Controlling diffuse pollution in urban areas using biofiltration systems

Lead Academic – Christian Berretta (Leeds)

Virginia Stovin (Sheffield)
Alistair Boxall (York)

This project focuses on opportunities associated with the application of biofiltration systems for stormwater management and water quality protection in urban areas.Biofiltration systems are landscaped SuDS (Sustainable Drainage Systems) consisting of a vegetated surface layer, multi-layered growing media (0.7-1.0 m deep), and an underdrain. Depending on configuration they may include a permanently saturated zone. They can be installed above or below ground, and provide a number of pollutant removal mechanisms (e.g. filtration, adsorption and biological treatment) which make them a promising option for dealing with urban road runoff. The vertical arrangement of treatment stages leads to a relatively compact footprint, making these systems potentially a viable retrofit option even for dense urban areas. 

The choice of plants, media composition and drainage configuration all impact upon hydrological and water quality performance. The ultimate objective of the proposed collaboration is to develop a deep understanding of biofiltration performance, leading to system refinements that optimise performance for prioritised hydrological and water quality objectives.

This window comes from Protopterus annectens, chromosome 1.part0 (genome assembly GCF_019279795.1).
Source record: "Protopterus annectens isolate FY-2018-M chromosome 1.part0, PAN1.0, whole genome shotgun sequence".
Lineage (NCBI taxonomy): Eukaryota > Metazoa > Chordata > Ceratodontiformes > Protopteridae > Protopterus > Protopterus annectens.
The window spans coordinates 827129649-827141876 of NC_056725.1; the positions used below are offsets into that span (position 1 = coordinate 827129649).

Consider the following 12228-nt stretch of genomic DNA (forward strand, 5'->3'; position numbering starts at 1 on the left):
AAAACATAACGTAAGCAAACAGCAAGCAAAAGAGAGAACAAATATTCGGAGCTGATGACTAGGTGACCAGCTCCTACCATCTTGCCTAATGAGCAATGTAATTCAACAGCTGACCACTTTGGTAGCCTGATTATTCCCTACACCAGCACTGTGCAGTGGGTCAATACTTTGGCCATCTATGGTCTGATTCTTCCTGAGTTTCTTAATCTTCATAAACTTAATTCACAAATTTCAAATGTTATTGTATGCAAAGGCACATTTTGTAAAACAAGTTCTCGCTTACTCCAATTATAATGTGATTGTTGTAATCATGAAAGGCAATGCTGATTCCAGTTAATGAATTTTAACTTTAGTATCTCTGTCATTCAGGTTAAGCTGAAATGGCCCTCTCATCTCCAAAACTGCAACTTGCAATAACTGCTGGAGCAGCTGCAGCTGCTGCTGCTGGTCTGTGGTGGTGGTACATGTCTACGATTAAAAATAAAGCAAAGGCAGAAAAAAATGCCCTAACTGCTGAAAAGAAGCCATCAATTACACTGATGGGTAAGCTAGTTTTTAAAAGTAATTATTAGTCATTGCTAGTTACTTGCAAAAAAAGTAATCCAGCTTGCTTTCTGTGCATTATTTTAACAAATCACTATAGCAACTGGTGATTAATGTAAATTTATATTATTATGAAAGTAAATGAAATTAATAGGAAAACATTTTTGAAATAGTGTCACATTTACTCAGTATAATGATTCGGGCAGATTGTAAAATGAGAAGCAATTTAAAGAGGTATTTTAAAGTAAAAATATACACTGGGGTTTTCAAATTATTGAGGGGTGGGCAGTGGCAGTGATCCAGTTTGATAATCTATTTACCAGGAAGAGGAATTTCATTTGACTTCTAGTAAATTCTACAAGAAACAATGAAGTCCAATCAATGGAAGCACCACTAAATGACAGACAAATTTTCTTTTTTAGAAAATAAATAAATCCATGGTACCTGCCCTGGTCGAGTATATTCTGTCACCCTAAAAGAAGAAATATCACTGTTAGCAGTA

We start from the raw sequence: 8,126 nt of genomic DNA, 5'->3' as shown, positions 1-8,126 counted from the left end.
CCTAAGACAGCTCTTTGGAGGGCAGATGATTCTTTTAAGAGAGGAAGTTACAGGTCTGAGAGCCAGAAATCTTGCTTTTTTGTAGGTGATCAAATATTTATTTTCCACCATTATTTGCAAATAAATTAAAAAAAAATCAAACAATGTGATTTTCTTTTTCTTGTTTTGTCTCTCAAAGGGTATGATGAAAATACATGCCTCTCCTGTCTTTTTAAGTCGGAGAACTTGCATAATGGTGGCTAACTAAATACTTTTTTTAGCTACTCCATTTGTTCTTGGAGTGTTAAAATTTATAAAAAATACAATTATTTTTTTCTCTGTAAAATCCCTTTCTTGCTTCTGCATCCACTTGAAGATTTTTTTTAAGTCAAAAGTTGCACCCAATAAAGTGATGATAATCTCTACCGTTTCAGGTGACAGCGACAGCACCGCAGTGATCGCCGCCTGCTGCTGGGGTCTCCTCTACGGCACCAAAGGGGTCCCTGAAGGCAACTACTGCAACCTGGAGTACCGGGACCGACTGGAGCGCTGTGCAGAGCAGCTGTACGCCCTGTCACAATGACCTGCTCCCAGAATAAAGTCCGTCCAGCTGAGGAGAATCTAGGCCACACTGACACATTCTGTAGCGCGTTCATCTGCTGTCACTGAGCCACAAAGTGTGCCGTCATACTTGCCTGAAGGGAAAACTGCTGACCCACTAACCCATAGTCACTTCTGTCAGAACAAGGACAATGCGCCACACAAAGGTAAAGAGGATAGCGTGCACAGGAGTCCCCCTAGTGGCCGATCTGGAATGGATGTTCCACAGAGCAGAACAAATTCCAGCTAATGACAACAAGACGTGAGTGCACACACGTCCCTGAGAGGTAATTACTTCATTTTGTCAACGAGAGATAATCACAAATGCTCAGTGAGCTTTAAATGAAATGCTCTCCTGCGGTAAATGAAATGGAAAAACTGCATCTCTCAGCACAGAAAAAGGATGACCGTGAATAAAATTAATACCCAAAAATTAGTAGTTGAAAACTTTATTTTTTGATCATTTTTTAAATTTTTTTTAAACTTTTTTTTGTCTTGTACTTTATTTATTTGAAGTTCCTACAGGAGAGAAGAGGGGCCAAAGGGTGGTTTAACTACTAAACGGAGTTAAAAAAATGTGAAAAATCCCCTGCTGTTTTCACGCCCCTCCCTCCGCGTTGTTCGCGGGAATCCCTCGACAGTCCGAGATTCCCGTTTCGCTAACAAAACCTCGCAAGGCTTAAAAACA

Berretta, CAiello, AJensen, HS, Tillotson, MR, Boxall, A and Stovin, V, (2018). Influence of design and media amendments on the performance of stormwater biofilters. Proceedings of the ICE – Water Management, 171 (2). pp. 87-98. ISSN 1741-7589

Other academics involved with the project

Henriette Jensen (University of Sheffield,
Lecturer in Chemical and Biological Engineering)
Jane Thomas-Oates (University of York, Professor
of Analytical Science, Director of the Centre of
Excellence in Mass Spectrometry)
Nigel Wright (University of Leeds, Head of School
of Civil Engineering)
Martin Tillotson (University of Leeds, Professor
of Water Management, Director water@leeds